Ask students to reflect on the feedback they receive on assignments used to assess learning:
What do I feel about this feedback?
What do I think about this feedback?
Based on this feedback, what actions could I take to improve my work for another assignment?
Appreciation of positive feedback and constructive criticism
"I was worried that I would not be good at it when I started back to school this year."
Acknowledgment of the issues addressed in the feedback
"I think the main things that were pointed out in the first review were things like, be sure to give good details in the points I make, make sure its formatted correctly, elaborate on my thesis statements a bit, and possible punctuation errors. I am really trying to take all of the information into consideration when I write. I did notice that the second essay I wrote seemed to have much better feedback, so I hope I am headed in the right direction."
Recognition of compositional and grammar issues, but only a few concrete plans for improvement
"As we write out last two essays this semester I'm going to pay a lot more attention to how they will be graded and keep checking with the rubric as I write the paper, not just at the end when I'm finished."
National Research Council
"A focus on classroom-based assessment itself as a way to continuously improve learning, rather than simply measure student learning after the fact, is increasingly being recommended...[F]ormulating assessment procedures for classroom use can spur the teacher to think more specifically about learning goals, thus leading to modification of [both] curriculum and instruction."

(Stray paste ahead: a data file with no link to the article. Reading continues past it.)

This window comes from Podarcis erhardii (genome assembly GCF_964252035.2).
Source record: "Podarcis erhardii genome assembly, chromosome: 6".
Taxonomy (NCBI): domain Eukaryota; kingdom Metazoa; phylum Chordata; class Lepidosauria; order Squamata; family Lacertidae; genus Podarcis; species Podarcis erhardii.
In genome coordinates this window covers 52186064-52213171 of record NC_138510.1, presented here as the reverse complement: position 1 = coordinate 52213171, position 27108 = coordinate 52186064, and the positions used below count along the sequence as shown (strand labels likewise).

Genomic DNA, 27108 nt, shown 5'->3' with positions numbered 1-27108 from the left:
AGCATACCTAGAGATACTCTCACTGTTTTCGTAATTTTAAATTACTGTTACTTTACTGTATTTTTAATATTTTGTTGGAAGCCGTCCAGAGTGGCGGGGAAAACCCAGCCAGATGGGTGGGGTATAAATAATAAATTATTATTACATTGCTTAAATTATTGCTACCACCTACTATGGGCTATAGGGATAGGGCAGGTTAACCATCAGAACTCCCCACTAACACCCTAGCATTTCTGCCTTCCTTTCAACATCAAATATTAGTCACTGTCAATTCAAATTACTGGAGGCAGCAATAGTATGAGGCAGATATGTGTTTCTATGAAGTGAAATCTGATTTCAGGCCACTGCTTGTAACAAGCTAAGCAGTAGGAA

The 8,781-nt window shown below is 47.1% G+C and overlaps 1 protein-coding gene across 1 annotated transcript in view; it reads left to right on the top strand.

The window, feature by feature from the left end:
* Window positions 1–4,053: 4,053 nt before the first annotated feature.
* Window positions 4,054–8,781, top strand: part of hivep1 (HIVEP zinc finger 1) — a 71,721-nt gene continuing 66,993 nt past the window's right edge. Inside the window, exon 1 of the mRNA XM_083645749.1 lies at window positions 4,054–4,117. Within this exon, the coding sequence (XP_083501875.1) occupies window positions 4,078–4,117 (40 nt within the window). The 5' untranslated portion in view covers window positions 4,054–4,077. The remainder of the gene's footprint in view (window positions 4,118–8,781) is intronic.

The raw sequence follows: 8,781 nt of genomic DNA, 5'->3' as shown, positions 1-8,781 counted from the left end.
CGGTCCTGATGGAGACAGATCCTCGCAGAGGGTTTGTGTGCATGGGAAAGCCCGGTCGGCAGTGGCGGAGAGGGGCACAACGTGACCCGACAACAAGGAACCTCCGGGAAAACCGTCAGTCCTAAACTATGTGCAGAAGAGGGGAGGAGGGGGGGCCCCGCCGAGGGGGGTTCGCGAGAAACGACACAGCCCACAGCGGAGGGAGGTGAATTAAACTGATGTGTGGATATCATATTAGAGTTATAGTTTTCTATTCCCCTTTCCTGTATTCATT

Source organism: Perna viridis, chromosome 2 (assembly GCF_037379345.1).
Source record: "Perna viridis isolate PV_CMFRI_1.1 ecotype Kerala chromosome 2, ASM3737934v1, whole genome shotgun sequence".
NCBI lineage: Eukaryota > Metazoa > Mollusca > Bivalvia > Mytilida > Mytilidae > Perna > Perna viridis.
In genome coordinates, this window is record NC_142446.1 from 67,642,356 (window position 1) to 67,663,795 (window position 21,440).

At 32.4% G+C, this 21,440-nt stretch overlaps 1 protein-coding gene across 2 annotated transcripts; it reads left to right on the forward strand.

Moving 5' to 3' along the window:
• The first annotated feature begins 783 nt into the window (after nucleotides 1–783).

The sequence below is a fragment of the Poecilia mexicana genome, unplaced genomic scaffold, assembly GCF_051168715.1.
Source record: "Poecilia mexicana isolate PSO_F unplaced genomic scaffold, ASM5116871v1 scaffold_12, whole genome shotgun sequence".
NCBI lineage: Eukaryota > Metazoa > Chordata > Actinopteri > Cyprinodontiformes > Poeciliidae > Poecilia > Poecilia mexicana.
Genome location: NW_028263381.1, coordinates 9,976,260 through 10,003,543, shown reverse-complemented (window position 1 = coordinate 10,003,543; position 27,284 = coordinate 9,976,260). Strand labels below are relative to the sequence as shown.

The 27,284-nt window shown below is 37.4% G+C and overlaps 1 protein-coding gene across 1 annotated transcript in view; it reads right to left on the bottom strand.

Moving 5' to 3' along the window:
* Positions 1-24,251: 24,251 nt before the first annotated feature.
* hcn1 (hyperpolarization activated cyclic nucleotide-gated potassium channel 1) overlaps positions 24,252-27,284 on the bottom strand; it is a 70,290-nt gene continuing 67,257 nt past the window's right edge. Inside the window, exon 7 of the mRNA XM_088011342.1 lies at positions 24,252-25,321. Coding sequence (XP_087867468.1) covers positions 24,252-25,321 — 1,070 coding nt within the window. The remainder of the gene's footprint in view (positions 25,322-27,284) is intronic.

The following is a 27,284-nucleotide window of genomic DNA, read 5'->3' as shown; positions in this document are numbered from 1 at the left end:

Ash, Clayton, and Atkinson, "Integrating Reflection and Assessment to Capture and Improve Student Learning," 2005.
"Ultimately, the intent of reflection is to integrate the understanding gained into one's experience in order to enable better choices or actions in the future as well as to enhance one's overall effectiveness.
Quinton & Smallbone:
"The transition from student to...worker requires a significant shift in thinking, including acquiring the ability to self-reflect and to evaluate one's efforts. Students need to be familiar with reflective practice before entering the world of work."
Self-reporting can lead to confusion between student satisfaction and student learning
Reflection does not have to be a written process. Rogers reports that "directed discussions...appear to be effective in enhancing students' reflective skills."
The instructor has to have rapport with the students and model reflective behaviors
The environment needs to be conducive to reflection
Dedicated in-class times indicates the importance of reflection
According to Rogers, reflection seems to work best when:
There's an appropriate balance of challenge and support
The starting point is problem-based or situational
The process is inductive (beginning with experience) rather than deductive (beginning with textbooks and theories). Guiding Reflection:
Ash, Clayton, and Atkinson suggest four guiding questions, requiring students to both describe and analyze:
1. What did I learn?
2. How, specifically, did I learn it?
3. Why does this learning matter, or why is it significant?
4. In what ways will I use this learning, or what goals shall I set in accordance with what I have learned in order to improve myself, the quality of my learning, or the quality of my future experiences
Nutefall, Jennifer. "Paper Trail: One Method of Information Literacy Assessment." Research Strategies 20.1/2: (2004): 89-98.
Created an assignment called the "Paper Trail," where students wrote a short essay about their research process and reflected on what they would do differently.
Through reviewing and grading these papers, librarians determined whether students understood the difference between the library catalog and article databases, evaluated search terms, and learned more on how the students reflected on their research process. Questions? Student Reflection on Research, Writing, and Information Literacy Jennifer Arnold
Director of Library Services
Central Piedmont Community College NC Community College System Conference
Oct. 9, 2012 ENG 113 What do the assessments reveal? How did students answer these questions? Why choose reflection? Why choose reflection? Issues to consider: Reflection and Library Instruction: Reflection and information literacySee the full transcript